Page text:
FIG. 8 illustrates the steps in the process of the present invention. As indicated in step 70, the central user 56 receives a chat room status request from a messenger server. This origin of the status request would be a user with an account only on the requesting server that wants to know what chat room discussions are currently accessible on the system. The available chat room discussions would be all discussions currently accessed by the central user 56. After receiving the chat room inquiry, in step 71, the central user would send a chat room status to the messenger server making the request. Messenger server receives the chat room status, the requesting user can view the available chat room discussions. If the user decides to join one the chat room discussions, in step 72, the user would submit an access request to the central user via the messenger server of the requesting user. This request could contain information about the status of the requesting user's account and the selected chat room discussion that the user wants to join. In step 73 the central user verifies the account of the requesting user. This verification could confirm that the requesting has the proper authority or status to access chat rooms beyond those of the messenger server on which the requesting user has an account. Once the central user verifies the status of the requesting user, step 74 establishes a connection between the requesting user and the central user for the purpose of participating in the selected chat room discussion. After the establishment of the connection, step 75 transmits to the connected (requesting) user the contents of the chat room. The transmission can be through an echoing process in which the central user echoes to the connected user the contents of the chat. The connected user can submit comments via the central user connected to the chat. It is possible for the connected user to appear as a separate participant even though this participation is through the central user. Other variations of this system are available but may depend on the features of the systems. In any case, the connected user can remain a part of the chat as long as the central is part of the chat. The central user of a system may give a warning to a connected user prior to termination that the central user may terminate a connection to a certain chat. A system may also have the capability to allow a connected user to have access to more than one chat discussion at the same time via the central user. Ideally, the central user should be able to simultaneously accommodate as many connected users as possible.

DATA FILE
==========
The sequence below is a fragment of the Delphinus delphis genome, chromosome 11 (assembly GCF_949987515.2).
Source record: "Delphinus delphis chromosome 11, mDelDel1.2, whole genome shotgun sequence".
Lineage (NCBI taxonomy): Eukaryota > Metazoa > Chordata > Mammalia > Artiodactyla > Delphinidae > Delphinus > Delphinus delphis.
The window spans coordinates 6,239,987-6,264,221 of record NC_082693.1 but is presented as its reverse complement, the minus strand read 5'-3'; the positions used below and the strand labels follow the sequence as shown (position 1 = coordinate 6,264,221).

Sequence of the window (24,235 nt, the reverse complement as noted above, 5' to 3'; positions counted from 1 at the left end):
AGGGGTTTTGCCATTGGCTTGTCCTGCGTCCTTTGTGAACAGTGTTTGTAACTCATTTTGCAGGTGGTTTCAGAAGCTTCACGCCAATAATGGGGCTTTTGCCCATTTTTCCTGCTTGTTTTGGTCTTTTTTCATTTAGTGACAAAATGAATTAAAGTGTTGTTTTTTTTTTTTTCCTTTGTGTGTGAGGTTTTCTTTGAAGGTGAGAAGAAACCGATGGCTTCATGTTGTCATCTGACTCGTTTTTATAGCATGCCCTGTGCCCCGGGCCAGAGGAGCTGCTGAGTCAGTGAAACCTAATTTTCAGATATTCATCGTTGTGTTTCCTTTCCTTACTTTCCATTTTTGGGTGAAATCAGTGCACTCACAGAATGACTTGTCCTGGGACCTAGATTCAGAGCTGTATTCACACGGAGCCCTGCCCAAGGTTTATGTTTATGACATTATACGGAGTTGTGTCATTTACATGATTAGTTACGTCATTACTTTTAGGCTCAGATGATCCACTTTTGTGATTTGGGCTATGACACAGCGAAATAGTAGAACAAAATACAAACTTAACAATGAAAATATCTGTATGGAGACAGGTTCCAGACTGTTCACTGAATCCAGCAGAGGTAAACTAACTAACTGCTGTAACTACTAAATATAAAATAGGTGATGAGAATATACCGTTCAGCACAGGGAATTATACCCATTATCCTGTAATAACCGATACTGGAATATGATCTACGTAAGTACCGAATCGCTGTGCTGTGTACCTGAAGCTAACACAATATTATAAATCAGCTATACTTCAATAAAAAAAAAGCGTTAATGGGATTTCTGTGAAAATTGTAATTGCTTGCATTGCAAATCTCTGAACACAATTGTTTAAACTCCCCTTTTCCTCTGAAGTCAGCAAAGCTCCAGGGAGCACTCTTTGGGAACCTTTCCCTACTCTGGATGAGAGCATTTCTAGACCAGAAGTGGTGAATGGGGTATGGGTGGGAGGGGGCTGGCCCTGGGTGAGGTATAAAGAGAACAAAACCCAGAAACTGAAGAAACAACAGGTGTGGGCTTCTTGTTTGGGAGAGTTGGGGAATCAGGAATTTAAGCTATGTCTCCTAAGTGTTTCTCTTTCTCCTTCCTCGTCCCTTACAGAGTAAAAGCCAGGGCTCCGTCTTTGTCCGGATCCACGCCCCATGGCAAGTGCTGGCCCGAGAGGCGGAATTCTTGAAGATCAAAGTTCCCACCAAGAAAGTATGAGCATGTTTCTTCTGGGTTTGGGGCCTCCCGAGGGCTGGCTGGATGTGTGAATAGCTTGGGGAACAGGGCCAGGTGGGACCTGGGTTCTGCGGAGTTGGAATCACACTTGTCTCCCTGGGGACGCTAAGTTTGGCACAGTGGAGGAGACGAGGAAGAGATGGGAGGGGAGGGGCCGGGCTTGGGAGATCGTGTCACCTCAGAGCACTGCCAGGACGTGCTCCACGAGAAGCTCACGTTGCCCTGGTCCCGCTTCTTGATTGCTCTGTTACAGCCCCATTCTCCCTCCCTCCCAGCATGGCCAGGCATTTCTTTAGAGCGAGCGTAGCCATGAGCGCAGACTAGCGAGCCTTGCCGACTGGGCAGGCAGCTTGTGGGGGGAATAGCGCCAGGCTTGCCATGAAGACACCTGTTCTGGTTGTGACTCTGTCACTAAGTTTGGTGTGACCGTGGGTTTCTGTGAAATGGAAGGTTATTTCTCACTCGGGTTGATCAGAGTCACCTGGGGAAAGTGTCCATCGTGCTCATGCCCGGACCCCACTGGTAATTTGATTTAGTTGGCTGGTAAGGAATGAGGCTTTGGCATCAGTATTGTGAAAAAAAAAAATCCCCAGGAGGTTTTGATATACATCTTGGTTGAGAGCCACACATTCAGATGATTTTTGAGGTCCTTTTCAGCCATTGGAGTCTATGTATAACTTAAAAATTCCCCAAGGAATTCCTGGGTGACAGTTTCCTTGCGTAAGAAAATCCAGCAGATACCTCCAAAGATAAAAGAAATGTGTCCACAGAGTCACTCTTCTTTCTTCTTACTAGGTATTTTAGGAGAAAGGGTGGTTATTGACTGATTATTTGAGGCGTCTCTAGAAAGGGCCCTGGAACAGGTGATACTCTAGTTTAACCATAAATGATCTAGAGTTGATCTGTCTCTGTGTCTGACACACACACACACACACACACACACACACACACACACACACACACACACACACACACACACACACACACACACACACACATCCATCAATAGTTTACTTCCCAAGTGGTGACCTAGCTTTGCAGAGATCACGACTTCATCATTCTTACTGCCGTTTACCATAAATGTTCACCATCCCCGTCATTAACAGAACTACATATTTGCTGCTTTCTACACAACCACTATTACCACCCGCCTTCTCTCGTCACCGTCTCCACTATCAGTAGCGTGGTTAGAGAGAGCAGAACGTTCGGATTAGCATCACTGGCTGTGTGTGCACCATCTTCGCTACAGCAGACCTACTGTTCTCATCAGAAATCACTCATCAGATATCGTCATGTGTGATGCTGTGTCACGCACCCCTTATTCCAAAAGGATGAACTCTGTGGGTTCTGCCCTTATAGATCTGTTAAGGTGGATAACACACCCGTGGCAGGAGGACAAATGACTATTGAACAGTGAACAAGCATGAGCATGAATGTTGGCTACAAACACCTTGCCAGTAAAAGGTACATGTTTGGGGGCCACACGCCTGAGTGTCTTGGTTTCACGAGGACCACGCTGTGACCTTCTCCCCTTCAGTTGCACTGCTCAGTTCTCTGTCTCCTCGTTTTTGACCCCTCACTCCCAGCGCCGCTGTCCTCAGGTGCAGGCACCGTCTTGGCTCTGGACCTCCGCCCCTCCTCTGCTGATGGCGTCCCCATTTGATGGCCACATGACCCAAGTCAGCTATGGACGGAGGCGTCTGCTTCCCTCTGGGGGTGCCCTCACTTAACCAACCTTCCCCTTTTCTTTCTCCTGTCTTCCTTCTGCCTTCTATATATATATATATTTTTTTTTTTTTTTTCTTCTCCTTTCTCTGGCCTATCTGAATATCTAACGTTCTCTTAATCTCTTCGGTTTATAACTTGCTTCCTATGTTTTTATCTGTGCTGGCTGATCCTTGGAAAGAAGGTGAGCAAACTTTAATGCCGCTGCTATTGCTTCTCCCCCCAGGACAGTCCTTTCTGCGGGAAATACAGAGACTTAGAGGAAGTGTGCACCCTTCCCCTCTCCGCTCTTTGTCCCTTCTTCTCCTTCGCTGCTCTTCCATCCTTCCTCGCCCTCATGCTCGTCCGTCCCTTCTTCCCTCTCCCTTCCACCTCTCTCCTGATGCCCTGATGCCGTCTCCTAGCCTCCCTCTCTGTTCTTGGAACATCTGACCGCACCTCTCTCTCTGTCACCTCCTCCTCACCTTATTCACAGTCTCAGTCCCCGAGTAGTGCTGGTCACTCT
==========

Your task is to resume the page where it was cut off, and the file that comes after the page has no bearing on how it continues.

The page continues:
It is important to note that while the present invention has been described in the context of a fully functioning data processing system, those skilled in the art will appreciate that the processes of the present invention are capable of being distributed in the form of instructions in a computer readable medium and a variety of other forms, regardless of the particular type of medium used to carry out the distribution. Examples of computer readable media include media such as EPROM, ROM, tape, paper, floppy disc, hard disk drive, RAM, and CD-ROMs and transmission-type of media, such as digital and analog communications links.